The Heart of the Matter
But my will gets weak/ And my thoughts seem to scatter/ But I think it’s about forgiveness/ Forgiveness/ Even if, even if you don’t love me/ I’ve been trying to get down to the Heart of the Matter/ Because the flesh will get weak/ And the ashes will scatter/ So I’m thinking about forgiveness
I go back to that song again and again. It is like a hymn, like a mantra or almost like a prayer for me. And the cadence of its music and lyrics surround me every time I listen to it. Says Don Henley, the lead vocalist of The Eagles, that it took him 40 years to compose the song for 4 minutes of singing. How well it was worth the wait to get to the heart of the matter!
And without carrying things too far, the song has some explanations from its authors here and there, about broken hearts, divorces and heartbreaks. But I’m not so interested in telling here what they thought or lived when composing it but what I feel when listening to it. Because in the end music is for that, right. And I think writing also fulfills a cathartic function for both authors and listeners.
The Heart of the Matter sings about a call, physical or metaphysical. A call that was not wanted to be heard but that happened. What was that voice saying, what message was it conveying? A novelty: difficult, hard, expected but not well received. Life passed, its blows and joys came and went and along the way, I lost myself and you lost yourself. What had found us was disappearing. Love, faith, hope? Cardinal virtues that did not lead to any port, an arduous journey that was shipwrecked. Is life as a couple or life itself in the story? Voices calling sailors like sirens. What are these voices, where do they come from and what do they want? What more do we want than love?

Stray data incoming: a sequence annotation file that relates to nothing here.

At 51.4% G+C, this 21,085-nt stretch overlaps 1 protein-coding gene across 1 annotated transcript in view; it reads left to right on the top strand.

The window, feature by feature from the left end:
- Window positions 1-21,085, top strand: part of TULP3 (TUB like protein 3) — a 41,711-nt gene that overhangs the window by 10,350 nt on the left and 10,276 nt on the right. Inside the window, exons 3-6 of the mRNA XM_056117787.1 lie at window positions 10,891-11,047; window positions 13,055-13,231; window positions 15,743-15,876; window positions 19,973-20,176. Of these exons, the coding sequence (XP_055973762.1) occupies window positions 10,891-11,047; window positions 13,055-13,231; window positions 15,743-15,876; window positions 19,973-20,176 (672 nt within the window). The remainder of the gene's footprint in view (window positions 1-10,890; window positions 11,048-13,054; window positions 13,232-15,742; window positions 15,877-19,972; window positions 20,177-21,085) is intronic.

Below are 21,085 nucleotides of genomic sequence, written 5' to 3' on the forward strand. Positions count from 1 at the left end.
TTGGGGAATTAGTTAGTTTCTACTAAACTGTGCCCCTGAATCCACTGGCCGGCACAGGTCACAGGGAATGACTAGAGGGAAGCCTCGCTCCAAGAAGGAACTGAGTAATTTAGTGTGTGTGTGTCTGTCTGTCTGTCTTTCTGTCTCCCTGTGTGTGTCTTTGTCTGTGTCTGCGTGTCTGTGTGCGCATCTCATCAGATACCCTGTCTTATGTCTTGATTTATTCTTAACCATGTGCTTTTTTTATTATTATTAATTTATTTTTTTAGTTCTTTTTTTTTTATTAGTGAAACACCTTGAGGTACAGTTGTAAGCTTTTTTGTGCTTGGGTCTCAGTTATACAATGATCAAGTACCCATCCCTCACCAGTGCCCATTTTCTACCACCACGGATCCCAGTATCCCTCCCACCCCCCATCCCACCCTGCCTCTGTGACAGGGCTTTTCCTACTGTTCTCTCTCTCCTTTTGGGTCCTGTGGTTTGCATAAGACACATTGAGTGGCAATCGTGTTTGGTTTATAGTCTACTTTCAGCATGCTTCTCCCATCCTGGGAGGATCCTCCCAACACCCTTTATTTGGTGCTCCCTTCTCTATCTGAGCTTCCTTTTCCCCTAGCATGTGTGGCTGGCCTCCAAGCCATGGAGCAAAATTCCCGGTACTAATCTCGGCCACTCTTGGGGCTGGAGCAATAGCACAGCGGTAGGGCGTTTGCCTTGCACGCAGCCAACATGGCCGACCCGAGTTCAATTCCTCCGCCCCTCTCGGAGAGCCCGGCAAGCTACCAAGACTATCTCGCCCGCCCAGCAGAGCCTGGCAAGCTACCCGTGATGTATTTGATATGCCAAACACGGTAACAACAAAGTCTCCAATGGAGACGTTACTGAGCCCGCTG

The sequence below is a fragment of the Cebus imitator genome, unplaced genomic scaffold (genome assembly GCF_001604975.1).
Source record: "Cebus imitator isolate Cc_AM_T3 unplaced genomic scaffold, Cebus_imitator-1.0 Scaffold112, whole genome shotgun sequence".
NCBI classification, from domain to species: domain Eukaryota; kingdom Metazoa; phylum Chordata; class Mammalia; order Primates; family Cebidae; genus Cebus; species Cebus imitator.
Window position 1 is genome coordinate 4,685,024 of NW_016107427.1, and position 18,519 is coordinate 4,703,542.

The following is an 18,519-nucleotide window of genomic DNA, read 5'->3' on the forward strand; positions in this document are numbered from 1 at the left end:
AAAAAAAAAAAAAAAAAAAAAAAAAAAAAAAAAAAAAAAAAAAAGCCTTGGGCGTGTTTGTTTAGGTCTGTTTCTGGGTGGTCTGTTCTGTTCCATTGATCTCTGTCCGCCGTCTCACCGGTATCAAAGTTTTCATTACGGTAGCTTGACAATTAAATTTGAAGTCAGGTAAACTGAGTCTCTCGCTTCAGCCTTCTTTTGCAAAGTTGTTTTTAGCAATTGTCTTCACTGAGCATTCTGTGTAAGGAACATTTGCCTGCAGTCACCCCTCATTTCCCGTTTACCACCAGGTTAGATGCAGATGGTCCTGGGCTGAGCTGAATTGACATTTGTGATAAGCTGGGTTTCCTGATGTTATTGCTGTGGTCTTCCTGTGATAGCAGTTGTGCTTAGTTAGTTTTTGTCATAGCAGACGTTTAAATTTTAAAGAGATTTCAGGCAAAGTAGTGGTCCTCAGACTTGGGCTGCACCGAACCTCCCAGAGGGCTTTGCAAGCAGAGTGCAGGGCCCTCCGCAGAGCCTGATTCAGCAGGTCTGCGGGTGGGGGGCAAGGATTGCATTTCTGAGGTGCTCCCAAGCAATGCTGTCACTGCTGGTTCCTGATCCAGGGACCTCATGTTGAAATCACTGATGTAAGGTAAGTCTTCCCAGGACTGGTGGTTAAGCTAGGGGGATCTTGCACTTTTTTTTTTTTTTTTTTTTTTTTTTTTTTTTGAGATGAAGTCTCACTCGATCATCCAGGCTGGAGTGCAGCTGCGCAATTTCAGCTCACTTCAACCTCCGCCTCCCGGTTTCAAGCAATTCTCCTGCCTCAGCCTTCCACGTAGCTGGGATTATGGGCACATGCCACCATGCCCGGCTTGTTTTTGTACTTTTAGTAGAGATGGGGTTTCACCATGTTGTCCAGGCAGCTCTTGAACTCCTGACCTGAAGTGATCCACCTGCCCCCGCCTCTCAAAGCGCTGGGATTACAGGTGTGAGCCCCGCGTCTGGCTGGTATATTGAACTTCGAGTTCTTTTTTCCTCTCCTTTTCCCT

Inspiration brings us melodies, as well as voices, that come from endless and indefinite horizons about which we know nothing. This is what happened to Ennio Morricone when he wanted to compose The Mission. He suffered a sudden mandate to arrange what would eventually become one of the most perennial soundtracks in contemporary cinema.
But inspiration comes and goes, like the loop of the song in my playlist. Now we have to learn to live without that something we had: love, faith, hope? And we begin to miss it, we lack it, it is a necessity to live. But the more I know, the less I understand. Why? Because the truth seems elusive, it is not so easily found, or because we do not want to or can see it. What I thought I knew I am learning again. To unlearn is to learn again. To be inspired you have to be empty to be able to be filled with that source of voice from heaven.
And I try and try to get to the heart of the matter. But my will does not let me and my thoughts wander and I find… nothing. But I think — and I believe! — that in the end everything, absolutely everything is about forgiveness. To forgive from the heart. To forgive, even those who do not love us or stopped loving us, who knows why. Sorry, the most underrated of human decisions as we saw in John Michael McDonagh’s Calvary (2014) with Brendan Gleeson. A work of humanity and divinity at the same time. The engine of the universe, the key to Eternity, the solution to all problems.
But these times are uncertain, incomprehensible. From there arises a desire, a deep and undefined longing that some people fill with hatred, anger and envy. What we need most is sweetness, affection, tenderness, because if not, how will love survive in such a miserable time. The trust between men and with oneself that lead us to happiness is the first thing we kill. Pride and competition can’t take that place. Escaping at work doesn’t warm our hearts either, it just occupies our brains.